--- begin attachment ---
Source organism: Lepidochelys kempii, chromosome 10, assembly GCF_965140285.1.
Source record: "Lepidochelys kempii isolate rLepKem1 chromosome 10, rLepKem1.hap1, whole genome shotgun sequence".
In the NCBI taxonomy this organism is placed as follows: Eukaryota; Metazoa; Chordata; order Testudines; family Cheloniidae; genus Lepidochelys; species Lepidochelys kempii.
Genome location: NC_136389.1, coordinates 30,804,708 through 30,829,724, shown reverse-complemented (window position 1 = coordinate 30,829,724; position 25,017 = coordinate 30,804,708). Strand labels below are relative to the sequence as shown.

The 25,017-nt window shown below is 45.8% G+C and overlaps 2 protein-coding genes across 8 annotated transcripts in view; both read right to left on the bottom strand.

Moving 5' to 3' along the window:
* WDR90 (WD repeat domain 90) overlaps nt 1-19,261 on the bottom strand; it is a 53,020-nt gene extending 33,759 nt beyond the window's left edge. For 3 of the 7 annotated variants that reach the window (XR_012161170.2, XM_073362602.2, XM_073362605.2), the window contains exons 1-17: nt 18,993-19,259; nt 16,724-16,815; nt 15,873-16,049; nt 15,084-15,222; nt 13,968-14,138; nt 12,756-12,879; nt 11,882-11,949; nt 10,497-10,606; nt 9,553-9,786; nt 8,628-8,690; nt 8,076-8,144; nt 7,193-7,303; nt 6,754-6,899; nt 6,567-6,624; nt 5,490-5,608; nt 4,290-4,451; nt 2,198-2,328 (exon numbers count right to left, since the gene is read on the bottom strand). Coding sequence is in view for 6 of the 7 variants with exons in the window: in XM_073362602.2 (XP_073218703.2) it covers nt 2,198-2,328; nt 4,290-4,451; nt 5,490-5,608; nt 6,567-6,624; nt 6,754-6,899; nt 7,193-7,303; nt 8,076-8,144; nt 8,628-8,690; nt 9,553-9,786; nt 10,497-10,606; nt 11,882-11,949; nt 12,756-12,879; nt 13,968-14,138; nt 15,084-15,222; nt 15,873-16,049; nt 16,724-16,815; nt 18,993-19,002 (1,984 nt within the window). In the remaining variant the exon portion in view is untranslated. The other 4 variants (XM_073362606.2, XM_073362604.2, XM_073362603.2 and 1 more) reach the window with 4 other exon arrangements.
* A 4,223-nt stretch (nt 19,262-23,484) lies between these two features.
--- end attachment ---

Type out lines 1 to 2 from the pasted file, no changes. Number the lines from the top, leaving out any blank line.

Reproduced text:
Source organism: Lepidochelys kempii, chromosome 10, assembly GCF_965140285.1.
Source record: "Lepidochelys kempii isolate rLepKem1 chromosome 10, rLepKem1.hap1, whole genome shotgun sequence".